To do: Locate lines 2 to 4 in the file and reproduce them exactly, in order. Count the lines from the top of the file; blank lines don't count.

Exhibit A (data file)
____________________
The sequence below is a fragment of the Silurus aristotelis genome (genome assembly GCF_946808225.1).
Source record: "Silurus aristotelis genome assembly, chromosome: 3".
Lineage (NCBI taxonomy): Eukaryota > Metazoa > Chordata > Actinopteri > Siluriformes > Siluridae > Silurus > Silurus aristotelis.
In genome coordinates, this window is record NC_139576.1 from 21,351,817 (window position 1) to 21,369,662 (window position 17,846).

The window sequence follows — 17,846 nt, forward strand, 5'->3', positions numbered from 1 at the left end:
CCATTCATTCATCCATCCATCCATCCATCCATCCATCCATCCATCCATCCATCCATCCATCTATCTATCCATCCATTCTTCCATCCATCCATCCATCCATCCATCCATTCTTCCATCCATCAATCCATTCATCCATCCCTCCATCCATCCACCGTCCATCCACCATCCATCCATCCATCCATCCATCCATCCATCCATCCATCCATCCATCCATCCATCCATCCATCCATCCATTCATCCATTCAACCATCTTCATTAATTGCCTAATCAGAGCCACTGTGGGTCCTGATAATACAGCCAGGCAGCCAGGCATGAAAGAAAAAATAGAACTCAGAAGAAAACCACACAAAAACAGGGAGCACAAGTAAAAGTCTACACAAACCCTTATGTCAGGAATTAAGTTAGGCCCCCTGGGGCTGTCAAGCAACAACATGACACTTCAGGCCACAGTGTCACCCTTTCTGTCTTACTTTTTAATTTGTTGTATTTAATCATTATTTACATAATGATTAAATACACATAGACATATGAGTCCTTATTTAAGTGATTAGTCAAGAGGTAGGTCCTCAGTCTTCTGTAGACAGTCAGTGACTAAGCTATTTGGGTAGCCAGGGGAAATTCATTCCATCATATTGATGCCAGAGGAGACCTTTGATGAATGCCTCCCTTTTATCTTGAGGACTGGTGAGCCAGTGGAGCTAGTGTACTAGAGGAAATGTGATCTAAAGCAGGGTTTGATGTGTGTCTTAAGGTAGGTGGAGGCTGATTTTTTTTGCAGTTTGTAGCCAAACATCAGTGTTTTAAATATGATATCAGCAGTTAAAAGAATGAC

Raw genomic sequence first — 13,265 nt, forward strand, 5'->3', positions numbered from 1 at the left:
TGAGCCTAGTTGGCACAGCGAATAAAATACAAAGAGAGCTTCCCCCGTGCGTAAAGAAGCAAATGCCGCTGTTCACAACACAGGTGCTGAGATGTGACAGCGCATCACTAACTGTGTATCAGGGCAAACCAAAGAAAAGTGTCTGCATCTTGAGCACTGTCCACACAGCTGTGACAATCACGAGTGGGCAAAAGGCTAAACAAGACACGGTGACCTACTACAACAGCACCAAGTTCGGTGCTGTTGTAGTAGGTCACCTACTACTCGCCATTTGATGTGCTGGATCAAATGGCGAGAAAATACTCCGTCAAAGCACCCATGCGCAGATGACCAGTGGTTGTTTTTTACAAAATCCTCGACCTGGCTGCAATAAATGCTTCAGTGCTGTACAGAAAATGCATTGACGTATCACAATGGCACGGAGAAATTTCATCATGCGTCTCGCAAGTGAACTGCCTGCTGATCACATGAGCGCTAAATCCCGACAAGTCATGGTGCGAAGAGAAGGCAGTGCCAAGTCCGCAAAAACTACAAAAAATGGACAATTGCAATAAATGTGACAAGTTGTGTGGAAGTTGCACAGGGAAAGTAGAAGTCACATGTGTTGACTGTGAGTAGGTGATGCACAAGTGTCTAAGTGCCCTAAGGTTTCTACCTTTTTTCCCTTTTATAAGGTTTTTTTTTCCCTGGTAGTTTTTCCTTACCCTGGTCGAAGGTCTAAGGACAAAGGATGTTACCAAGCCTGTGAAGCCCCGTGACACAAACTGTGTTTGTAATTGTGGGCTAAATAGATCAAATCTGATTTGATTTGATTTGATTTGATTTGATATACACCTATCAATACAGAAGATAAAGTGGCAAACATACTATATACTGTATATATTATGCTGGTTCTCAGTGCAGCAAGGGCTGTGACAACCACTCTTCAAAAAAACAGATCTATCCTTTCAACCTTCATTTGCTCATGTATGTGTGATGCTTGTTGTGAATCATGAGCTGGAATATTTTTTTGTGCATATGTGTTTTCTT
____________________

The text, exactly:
Source record: "Silurus aristotelis genome assembly, chromosome: 3".
Lineage (NCBI taxonomy): Eukaryota > Metazoa > Chordata > Actinopteri > Siluriformes > Siluridae > Silurus > Silurus aristotelis.
In genome coordinates, this window is record NC_139576.1 from 21,351,817 (window position 1) to 21,369,662 (window position 17,846).